Published by Harper Collins
When a book chases you around the internet, it’s hard to ignore it. It happened with Eleanor Olyphant is Completely Fine, it happened with Elizabeth is Missing, it happened (and is continuing to happen) with The Wych Elm. My latest book stalker is The Hunting Party, criminal mystery du jour that has Ryan Tubridy, among others, singing its praises. Its marketing campaign’s rampant badgering finally wore me down, out of curiosity yes, but also out of the need to stop the incessant advertising. This is what happens when you accept cookies people!
Anyway, after all that persuasive bullying I don’t regret the purchase. Ryan, my sister and the countless others proclaiming its page-turning qualities were right. It’s one of those ones with chapters just the right length to justify “just one more”, leading to a few late nights and groggy mornings. The chapters are told alternatively by four of the characters, meaning you’re waiting for at least a chapter before each cliffhanger is resolved, so 10pm becomes 2am in the blink of an eye.
We begin with a well-heeled group of early thirty-somethings leaving by train from London to Scotland. They’re embarking on their annual New Years’ trip, established when the core group was in Oxford together and continued over the decade or so since leaving uni with the addition of various partners and spouses acquired. You have your career woman, your glamour-puss, your raucous city boy, your new parents. You have your perfectionist late addition to the group, who has taken on the planning and needs it to go well. You have the underlying secrets and tensions that every close-knit, mixed-sex group picks up along the way, ready to boil over if left too long simmering.
Off they pop up North, winding the other passengers up along the way with their champagne swilling and not making the best first impression on the groundsman waiting at the remote station to pick them up and bring them to their destination. They’re to stay in a freshly built lodge, a modern wonder of steel and glass overlooking the vast great outdoors, with individual luxury cabin pods assigned to each couple, apart from the one and only single guest who will be staying alone. Despite the adventure into the pampered wilderness, with the promise of wild nights with Bollinger and a New Year’s feast, the atmosphere in the group is distinctly off, everyone can feel it and it’s not just because of the baby who’s tagged along. It’s not even the presence of unexpected Icelandic guests who are also staying at the lodge, or their slightly timid host, or even the eerie expanse of mother nature’s finest. Everyone’s on edge.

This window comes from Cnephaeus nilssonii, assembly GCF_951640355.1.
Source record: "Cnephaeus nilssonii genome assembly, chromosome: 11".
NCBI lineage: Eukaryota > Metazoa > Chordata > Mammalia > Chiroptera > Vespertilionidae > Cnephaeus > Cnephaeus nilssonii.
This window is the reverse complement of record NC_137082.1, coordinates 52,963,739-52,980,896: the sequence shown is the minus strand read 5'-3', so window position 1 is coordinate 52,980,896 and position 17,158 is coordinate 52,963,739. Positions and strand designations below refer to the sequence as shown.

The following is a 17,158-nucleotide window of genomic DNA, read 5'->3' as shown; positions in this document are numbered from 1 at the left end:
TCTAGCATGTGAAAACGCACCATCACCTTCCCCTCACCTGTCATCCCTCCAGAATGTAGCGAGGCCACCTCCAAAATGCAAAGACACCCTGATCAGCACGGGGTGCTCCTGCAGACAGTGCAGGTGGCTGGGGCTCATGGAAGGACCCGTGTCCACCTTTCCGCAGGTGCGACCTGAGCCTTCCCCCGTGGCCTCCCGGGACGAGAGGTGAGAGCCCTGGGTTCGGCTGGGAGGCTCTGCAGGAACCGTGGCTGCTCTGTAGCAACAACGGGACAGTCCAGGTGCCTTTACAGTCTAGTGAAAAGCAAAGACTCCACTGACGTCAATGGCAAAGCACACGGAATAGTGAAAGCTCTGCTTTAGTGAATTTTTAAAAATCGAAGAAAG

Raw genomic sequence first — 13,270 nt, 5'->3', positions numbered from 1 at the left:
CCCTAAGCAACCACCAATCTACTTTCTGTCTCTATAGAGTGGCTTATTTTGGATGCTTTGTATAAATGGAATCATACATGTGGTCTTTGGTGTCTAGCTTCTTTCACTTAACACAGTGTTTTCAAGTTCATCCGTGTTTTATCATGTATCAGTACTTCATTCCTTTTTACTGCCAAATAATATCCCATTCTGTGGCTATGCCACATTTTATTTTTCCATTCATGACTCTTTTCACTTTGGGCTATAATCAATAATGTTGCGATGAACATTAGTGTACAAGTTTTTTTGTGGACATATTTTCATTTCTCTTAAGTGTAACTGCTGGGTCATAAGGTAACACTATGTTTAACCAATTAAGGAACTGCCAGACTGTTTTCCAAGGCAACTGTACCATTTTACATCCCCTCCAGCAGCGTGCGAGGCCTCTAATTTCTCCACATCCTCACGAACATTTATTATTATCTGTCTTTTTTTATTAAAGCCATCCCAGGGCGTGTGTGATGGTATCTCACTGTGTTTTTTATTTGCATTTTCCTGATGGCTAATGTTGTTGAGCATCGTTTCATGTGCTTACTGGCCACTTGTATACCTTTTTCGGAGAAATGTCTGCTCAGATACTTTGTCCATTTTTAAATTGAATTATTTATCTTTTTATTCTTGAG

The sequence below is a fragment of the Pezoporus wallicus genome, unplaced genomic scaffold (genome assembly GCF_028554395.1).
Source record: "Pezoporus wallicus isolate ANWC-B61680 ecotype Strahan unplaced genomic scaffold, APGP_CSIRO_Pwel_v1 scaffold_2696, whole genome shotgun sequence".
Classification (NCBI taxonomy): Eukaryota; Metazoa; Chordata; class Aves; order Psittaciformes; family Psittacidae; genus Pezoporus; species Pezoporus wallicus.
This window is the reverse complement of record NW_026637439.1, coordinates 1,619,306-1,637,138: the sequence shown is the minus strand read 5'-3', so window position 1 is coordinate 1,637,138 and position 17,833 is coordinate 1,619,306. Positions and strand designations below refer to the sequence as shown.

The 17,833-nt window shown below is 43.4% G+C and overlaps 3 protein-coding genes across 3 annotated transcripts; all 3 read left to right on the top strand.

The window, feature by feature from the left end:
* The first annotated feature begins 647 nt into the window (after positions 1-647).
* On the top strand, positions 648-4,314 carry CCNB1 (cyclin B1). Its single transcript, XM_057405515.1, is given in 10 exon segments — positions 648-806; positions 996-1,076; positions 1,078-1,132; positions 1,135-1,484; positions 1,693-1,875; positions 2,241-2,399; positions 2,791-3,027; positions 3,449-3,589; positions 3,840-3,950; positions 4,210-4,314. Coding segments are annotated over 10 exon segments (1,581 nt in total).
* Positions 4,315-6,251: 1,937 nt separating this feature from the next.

Of course the reader has been made aware from the start that a body has been found, when the narrative jumps three days forward, so the tension is explained somewhat. But there are so many potential victims, and suspects, and motives that we’re kept guessing right until the end as to who the dearly departed is and who is responsible for said departure. Saying that, they’re fairly easy to keep track of, thanks to the alternating narratives and the varying emphasis given to the characters. As well as the story taking place over the three fateful days in Scotland, we’re taken to the direct aftermath of the death as well as reminiscences to the friendship origins and evolution.
The often rocky road of friendship is at the centre of the story, and the hunting expedition of the title is at the heart of it. When the party of unprepared city-dwellers embark on a more or less stage managed trip into hunting land the story is grounded by taking each character out of their comfort zones and into the wilds. It’s not a long scene in the run of them; there’s a decadent alcohol fuelled party before that and an awkward meal with the unexpected guests, but it hastens the feeling of unease amongst the lot, and bristles the hairs of the reader.
The Hunting Party is a vibrant read, a captivating delve into the ups and downs of complicated relationships and the danger of flying too close to the shadow of someone else’s light.